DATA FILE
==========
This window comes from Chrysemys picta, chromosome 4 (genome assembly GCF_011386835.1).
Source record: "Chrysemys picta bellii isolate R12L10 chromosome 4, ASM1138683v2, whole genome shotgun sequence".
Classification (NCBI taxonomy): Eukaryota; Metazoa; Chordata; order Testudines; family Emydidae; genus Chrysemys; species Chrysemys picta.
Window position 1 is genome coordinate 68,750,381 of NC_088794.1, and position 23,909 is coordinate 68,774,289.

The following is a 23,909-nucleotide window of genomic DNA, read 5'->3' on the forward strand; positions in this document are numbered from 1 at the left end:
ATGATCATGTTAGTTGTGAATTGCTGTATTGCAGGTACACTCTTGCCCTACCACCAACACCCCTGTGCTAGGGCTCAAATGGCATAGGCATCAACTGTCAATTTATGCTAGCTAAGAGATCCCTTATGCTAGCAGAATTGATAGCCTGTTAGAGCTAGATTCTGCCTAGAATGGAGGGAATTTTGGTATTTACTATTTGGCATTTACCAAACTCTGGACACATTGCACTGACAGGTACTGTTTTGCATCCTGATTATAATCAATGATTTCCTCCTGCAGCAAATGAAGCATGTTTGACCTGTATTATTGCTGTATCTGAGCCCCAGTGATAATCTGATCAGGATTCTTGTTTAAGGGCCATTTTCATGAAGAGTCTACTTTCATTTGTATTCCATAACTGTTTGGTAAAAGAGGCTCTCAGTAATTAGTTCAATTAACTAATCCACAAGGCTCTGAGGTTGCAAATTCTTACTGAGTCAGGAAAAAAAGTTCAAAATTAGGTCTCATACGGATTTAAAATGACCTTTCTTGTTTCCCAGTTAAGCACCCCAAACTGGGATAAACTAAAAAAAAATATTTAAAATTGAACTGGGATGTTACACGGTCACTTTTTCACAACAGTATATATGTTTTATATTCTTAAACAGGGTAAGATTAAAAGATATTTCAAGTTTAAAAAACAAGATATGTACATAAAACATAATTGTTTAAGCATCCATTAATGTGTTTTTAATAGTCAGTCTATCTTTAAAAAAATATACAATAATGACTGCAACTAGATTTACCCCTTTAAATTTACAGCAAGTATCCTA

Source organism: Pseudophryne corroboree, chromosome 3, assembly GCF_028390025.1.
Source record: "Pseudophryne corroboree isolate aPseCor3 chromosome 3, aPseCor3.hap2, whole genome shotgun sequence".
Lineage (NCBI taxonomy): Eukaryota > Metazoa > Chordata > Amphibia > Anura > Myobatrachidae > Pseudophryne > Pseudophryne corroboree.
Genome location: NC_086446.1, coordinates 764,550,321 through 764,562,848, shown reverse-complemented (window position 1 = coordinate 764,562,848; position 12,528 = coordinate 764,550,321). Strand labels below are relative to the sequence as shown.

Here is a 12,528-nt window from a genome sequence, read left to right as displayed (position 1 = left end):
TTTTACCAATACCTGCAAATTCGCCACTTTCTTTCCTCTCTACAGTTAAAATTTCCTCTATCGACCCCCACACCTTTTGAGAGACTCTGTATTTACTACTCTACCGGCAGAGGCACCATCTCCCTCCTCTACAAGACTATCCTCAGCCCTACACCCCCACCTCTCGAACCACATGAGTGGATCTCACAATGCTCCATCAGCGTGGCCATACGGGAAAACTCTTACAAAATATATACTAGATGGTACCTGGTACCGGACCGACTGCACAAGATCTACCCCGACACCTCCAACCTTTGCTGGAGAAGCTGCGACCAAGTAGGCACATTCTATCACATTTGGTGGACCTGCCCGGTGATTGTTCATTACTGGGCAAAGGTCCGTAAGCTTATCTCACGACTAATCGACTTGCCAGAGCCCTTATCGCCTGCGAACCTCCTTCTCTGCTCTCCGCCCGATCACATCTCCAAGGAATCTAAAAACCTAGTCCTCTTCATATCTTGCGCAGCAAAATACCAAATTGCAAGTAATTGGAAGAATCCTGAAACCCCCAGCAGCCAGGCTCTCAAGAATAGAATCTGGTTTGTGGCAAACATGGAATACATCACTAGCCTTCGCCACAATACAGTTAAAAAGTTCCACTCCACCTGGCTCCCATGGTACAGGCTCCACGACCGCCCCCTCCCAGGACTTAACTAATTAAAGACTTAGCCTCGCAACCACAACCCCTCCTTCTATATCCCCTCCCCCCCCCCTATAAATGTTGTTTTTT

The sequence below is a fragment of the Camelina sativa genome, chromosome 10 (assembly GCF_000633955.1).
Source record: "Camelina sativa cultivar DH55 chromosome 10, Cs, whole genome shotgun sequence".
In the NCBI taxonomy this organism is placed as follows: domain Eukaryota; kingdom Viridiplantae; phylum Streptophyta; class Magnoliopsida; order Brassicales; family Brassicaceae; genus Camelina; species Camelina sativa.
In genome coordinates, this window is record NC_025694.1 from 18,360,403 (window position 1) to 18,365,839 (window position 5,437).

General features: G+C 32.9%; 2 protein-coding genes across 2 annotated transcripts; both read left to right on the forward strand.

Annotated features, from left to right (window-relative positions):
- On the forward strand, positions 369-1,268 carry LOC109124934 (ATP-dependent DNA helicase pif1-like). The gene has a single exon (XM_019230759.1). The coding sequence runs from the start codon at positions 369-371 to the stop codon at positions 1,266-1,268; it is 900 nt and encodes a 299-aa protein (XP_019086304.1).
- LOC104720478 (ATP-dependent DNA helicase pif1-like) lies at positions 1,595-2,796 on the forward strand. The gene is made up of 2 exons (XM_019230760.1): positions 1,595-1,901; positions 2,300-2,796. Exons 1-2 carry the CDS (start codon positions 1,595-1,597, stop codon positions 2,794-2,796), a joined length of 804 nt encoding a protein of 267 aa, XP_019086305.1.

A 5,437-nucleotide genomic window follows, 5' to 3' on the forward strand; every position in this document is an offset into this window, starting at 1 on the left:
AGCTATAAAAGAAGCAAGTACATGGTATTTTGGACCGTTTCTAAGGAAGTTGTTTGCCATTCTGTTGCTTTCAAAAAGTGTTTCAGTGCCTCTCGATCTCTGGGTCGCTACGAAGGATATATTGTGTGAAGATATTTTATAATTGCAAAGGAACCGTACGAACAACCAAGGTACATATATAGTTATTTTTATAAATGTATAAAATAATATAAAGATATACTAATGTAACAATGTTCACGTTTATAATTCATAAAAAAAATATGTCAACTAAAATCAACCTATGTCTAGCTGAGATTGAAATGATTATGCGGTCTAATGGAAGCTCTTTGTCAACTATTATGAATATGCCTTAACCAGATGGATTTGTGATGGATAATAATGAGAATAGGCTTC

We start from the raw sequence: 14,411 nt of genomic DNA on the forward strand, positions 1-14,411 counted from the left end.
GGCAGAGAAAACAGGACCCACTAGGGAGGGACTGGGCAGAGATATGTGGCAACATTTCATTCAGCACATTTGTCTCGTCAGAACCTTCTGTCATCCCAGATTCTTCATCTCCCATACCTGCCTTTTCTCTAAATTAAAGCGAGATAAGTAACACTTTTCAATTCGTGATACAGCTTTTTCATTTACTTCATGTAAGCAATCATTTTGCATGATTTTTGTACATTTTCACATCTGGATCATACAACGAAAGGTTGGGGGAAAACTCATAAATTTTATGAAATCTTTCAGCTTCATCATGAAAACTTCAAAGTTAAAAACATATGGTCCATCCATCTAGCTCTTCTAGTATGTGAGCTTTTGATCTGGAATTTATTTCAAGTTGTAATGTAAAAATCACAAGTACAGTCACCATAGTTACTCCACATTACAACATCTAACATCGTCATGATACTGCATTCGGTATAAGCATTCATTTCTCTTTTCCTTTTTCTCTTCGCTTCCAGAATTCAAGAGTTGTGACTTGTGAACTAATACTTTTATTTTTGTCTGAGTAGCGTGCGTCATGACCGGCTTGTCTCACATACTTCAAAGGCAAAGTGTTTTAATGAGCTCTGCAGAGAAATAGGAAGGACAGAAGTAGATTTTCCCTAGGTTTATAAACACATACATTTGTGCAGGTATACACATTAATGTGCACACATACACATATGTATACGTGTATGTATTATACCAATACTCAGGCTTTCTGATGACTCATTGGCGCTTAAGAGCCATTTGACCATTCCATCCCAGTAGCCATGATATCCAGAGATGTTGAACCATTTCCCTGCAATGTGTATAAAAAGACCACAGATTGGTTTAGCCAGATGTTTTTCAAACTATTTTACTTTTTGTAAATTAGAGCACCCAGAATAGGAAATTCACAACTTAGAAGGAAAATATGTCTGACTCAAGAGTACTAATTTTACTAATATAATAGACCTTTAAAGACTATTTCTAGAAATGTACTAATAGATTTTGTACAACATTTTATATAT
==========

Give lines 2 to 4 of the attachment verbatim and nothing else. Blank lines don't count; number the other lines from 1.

Source record: "Chrysemys picta bellii isolate R12L10 chromosome 4, ASM1138683v2, whole genome shotgun sequence".
Classification (NCBI taxonomy): Eukaryota; Metazoa; Chordata; order Testudines; family Emydidae; genus Chrysemys; species Chrysemys picta.
Window position 1 is genome coordinate 68,750,381 of NC_088794.1, and position 23,909 is coordinate 68,774,289.